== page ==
MLB.com Digital Academy Instructional of the Week – November 4
By Dr. Bill and Ryan Harrison
Baseball is a great game. It’s a game you can play, be a fan, a coach or a parent of a player for most of your life.
But it is not an easy game. It is challenging.
One of the biggest challenges is hitting. It takes a lot of skill-sets to be a good hitter. To be a skilled hitter what do you think is the number one thing you need to master?
“Hit the ball.”
“Hit a good pitch.”
“Use a good swing.”
“See the ball.”
All are important and worthwhile answers, but number one is likely getting comfortable. However, getting comfortable is closely connected to your ability to see the ball.
The second thing you need to be able to do is see the ball. Seeing the ball takes place in advance of a good swing, hitting a good pitch or hitting the ball.
What do you see when you look out at the pitcher?
Where are you looking when you look out at the pitcher?
Some things you should know:
Every pitcher has a release point. It is relatively near the same spot on each ball the pitcher throws; however, inexperienced pitchers will have a greater range of release points.
From the dugout and in the on deck circle you should make a habit of identifying just exactly where is the ball released. How high off of the ground? How far to either side?
On the bench, tap your leg the moment the ball leaves the pitcher’s hand. Strive for perfection. Then tap your leg the moment the ball hits the bat of the hitter or the catcher’s glove. When the hitter swings and misses you will have 3 taps. When the hitter doesn’t swing you will have two taps. To do this accurately you have to watch the ball carefully. You have to watch it as soon as it is released and stay with it, tracking it until it hits the bat or the catcher’s glove. Strive for perfect timing. Instead of Strive for perfection.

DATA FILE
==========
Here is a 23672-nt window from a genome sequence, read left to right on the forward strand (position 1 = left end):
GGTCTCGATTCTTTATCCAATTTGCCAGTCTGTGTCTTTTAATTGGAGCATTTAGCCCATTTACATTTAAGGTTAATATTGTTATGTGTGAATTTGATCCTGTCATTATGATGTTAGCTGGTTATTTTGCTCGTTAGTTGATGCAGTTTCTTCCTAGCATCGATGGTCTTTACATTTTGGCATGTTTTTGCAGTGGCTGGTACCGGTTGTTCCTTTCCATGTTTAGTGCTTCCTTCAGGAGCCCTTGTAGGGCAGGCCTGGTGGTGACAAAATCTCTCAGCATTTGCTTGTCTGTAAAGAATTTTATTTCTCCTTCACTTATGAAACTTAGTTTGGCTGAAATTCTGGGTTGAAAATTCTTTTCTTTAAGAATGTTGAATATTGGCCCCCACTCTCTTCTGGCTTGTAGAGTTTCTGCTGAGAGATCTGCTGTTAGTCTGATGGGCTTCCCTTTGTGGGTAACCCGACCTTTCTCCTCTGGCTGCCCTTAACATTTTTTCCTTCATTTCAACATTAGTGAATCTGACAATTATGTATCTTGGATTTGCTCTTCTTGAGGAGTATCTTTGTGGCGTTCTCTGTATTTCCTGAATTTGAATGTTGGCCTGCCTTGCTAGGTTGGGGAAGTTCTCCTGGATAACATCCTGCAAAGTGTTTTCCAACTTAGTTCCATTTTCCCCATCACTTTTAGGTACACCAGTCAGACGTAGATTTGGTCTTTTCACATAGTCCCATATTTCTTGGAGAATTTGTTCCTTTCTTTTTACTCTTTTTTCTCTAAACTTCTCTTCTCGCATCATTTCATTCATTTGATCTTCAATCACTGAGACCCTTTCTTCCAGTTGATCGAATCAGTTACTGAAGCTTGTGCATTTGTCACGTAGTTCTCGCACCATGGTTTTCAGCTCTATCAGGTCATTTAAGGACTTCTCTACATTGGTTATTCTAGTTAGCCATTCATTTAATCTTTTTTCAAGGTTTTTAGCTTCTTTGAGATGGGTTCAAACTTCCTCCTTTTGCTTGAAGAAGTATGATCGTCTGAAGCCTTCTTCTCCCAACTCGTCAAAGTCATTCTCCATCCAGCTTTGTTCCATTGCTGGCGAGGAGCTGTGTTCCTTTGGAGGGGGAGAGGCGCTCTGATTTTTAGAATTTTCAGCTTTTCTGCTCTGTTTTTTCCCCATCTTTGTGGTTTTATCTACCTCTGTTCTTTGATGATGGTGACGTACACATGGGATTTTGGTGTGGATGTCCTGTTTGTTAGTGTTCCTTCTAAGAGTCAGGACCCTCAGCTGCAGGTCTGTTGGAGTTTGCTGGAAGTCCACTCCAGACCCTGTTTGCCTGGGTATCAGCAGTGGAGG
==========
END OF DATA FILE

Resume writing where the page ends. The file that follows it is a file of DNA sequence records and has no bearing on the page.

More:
When you’re on deck with your hands on the bat, give the same attention to the pitcher’s release point. Be aware of the rhythm and timing of the pitcher’s overall motion, but as the pitcher releases the pitch aim your eyes directly at the ball. See exactly what it looks like as it is released. Can you see the seams of the ball spinning? Can you see the position of the pitcher’s fingers on the ball as it is released? Can you ignore the pitcher’s motion and concentrate on the ball? Can you do the same with left-handed and right-handed pitchers?
While on deck, track the ball all the way to home plate. Attempt to measure the speed of the pitch with your eyes. Is every pitch the same speed?
Now that you have seen the pitches well, go to home plate with the intention of hitting the ball hard by swinging your bat so that the sweet spot hits the middle of the ball as it gets into your zone.
Dr. Bill Harrison and his son Ryan are contributing writers for MLB.com Digital Academy and pioneers in the field of Sports Vision with an emphasis on baseball. Both have spent years working with MLB players and teams such as the Kansas City Royals, Atlanta Braves, San Francisco Giants, Toronto Blue Jays, and Los Angeles Dodgers. Together they developed the myVision training software available at MLB.com Digital Academy. For more on the Harrisons and their work, visit SlowTheGameDown.com.